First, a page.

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Unbuilt Environments: Tracing Postwar Development in Northwest British Columbia

By Jonathan Peyton

Review By Daniel Sims

January 4, 2018

BC Studies no. 198 Summer 2018  | p. 193-4

In 1921 the Prince George Citizen reminded its readership that “central B.C. is not a new country” (Prince George Citizen 1921). Defining “central B.C.” as those parts of the province situated between the 52nd and 57th parallel, in true booster fashion the paper examined how even though this part of the province had been left behind economically following Confederation, it was now posed to catch up with southern B.C. (Prince George Citizen 1921). Even though he is perhaps unaware of this article, Jonathan Peyton’s Unbuilt Environments reveals how the northwestern part of “central B.C.” never caught up and indeed conceptually receded into the provincial north. 

Limiting his examination to the period after World War II, Peyton examines five developments in the Stikine: the Cassiar asbestos mine, the BC Rail extension to Dease Lake, the Stikine-Iskut hydroelectric project, Dome Petroleum’s Western LNG Project and the Northwest Transmission Line. Eschewing the failure and success of these projects as a false dichotomy that suggests the lack of long term impacts in the case of the latter, he reveals how both outcomes affect not only the environment, but also how we as a society conceptualize it and the debates surrounding future developments (166-167). Building upon William Turkel’s concept of the archive of place, (Turkel 2007) Peyton considers how the physical remains of both inform views of the past (8-9). Rather than relying on local and/or former residents of the Stikine, however, he bases most of his conclusion upon traditional archival sources available at national, provincial and local archives (165-166, 206-207). While this approach is completely understandable, it does disappoint, especially considering that the first section of chapter one, “Cassiar 2010,” is a well written vivid description of Peyton’s trip to the ghost town of Cassiar.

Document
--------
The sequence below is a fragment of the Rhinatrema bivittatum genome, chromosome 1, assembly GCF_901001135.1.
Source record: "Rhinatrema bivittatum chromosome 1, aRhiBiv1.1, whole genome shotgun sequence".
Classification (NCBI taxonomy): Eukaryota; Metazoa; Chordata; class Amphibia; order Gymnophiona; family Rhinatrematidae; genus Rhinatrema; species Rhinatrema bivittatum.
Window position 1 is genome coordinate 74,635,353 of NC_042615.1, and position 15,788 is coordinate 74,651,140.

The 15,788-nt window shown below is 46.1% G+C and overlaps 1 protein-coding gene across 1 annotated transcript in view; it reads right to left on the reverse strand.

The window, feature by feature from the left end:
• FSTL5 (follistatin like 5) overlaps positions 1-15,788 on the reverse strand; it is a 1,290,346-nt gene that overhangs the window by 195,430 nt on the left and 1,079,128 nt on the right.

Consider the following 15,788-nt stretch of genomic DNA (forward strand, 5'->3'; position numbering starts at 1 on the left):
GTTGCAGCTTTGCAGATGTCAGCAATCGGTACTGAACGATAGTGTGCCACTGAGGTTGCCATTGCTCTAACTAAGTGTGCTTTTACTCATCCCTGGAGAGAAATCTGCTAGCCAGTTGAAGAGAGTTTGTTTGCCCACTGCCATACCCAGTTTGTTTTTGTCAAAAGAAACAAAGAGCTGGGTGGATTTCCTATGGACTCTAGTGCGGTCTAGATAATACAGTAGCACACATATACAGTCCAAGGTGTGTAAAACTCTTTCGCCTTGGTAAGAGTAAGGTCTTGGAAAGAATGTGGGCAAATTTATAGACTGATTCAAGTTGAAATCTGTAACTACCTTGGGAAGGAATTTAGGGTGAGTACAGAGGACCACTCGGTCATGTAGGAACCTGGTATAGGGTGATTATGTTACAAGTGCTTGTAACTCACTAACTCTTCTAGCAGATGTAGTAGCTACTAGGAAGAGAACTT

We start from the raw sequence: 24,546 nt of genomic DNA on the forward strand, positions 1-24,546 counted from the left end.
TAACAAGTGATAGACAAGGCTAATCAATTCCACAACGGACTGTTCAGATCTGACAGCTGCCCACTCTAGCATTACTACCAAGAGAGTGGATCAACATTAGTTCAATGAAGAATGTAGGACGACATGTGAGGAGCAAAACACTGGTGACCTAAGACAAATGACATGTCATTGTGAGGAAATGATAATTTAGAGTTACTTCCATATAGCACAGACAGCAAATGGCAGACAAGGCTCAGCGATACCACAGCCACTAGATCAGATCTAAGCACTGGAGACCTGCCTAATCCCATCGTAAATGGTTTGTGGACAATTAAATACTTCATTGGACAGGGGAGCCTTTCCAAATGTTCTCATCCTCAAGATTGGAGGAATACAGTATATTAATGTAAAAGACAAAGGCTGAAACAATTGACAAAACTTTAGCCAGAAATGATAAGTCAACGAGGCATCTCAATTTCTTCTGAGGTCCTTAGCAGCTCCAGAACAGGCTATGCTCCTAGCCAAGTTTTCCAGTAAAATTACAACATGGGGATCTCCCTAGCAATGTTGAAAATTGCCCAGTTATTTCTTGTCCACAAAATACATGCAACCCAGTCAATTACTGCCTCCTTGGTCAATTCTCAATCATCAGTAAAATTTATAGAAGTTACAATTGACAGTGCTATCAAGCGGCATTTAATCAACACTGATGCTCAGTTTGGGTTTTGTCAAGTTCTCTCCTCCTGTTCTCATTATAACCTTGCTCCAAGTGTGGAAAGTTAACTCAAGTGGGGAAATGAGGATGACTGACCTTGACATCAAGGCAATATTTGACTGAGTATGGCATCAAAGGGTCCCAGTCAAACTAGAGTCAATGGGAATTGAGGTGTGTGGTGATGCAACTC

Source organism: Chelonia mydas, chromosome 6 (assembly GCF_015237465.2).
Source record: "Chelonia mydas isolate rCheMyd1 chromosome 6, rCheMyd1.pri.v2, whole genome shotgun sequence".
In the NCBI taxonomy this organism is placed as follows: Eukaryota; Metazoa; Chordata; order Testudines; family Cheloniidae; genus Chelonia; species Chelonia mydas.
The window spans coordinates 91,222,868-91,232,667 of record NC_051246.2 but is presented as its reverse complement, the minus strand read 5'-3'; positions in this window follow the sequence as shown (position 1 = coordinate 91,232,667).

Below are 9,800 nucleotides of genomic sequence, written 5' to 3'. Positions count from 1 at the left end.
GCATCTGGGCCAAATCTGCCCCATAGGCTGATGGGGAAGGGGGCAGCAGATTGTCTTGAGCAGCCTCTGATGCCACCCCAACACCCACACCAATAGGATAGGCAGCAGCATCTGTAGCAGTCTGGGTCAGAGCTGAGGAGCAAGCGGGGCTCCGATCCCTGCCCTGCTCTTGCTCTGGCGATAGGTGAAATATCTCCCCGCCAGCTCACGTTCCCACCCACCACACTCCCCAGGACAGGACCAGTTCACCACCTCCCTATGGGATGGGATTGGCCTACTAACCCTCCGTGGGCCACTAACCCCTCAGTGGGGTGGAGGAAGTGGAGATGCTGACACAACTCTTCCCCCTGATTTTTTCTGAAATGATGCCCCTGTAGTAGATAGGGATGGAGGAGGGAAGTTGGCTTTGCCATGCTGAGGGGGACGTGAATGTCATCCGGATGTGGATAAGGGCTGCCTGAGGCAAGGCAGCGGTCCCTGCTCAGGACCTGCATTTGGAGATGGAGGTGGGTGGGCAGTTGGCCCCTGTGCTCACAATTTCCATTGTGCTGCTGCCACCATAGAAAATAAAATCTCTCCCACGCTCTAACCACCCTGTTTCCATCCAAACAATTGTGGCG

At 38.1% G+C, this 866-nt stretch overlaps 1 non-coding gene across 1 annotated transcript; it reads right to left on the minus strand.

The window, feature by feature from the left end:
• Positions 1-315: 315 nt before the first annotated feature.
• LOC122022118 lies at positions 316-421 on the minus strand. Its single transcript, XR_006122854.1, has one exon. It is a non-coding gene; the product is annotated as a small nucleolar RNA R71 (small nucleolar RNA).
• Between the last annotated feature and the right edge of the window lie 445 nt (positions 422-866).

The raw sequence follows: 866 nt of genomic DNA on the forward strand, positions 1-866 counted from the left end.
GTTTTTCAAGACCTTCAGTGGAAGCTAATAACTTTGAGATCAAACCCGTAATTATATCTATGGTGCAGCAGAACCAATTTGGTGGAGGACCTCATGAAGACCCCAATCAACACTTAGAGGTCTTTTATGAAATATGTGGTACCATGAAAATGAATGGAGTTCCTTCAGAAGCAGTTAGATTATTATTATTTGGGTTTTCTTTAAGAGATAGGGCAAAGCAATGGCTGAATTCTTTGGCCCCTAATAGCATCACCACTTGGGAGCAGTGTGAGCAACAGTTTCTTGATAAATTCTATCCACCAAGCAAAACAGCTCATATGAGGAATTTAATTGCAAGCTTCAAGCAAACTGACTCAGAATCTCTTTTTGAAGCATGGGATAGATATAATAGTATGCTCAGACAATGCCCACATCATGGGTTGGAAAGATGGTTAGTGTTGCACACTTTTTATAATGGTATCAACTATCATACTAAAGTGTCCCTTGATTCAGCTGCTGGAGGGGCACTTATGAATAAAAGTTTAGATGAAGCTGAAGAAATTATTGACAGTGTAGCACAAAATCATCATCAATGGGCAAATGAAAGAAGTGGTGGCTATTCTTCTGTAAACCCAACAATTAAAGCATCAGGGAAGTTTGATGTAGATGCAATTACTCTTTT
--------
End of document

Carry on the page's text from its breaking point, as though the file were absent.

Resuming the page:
As someone who examines how Indigenous people interact with the environment and economy I also found Peyton’s inclusion of local Indigenous peoples particularly interesting. As Susan Neylan points out “the fascination with colonialism has positioned Native-Settler relations at the heart of British Columbia History” (Neylan 2013, 839). This book is not Indigenous history and to Peyton’s credit he is quite blunt that it is not (165-166). Nevertheless as a thorough academic he does include Indigenous history when talking about these projects, most notably in chapter three (the Stikine-Iskut hydroelectric project) and chapter five (the Northwest Transmission Line). Yet for some stylistic reason that escapes me the section in the introduction titled “Stikine Outlines” separates the paragraphs dealing with the Indigenous groups in the Stikine from the rest of the text (18-21).  This choice, when combined with the fact the aforementioned paragraphs seemingly do not fit with the overall flow of the section they are in, gives the appearance that some editor has simply instructed him to insert it after the fact and made me fear subsequent references to Indigenous people would be clunky, awkward and potentially simplistic to the point of being wrong. Not helping the situation was that chapter one is fairly light when it comes to references to Indigenous people. As I continued to read, however, it became apparent that my initial assessment was wrong and while Peyton is not writing Indigenous history his inclusion of it (apart from equating the Carrier-Sekani Tribal Council to a people) is quite good (19).

In my final assessment I wanted more from the book, but in a good way. Overall it was well written, kept my attention and at times was a page turner. More importantly, however, it achieved the goal of any academic book of conveying information and in doing so spurring on further research. Its invites the reader to consider its arguments, methods and theories and in doing so either challenge or support them. Beyond this, however, it encourages its audience to consider their own “unbuilt environments” both physically and metaphorically. And for those interested in research Stikine, it provides a great reference point.

Unbuilt Environments: Tracing Postwar Development in Northwest British Columbia
Jonathan Peyton
Vancouver: UBC Press, 2016. 276 pp. $95.00 cloth.


Neylan, Susan, 2013. “Colonialism and Resettling British Columbia: Canadian Aboriginal Historiography, 1992-2012.” History Compass 11(10): 833-844.

Prince George Citizen, 1921. “Central B.C. Is Not A New Country: Historically This Region Is Oldest Country of Pacific, But Stayed ‘Pioneer.’” 25 January 1921.

Turkel, William, 2007. The Archive of Place: Unearthing the Pasts of the Chilcotin Plateau. Vancouver: UBC Press.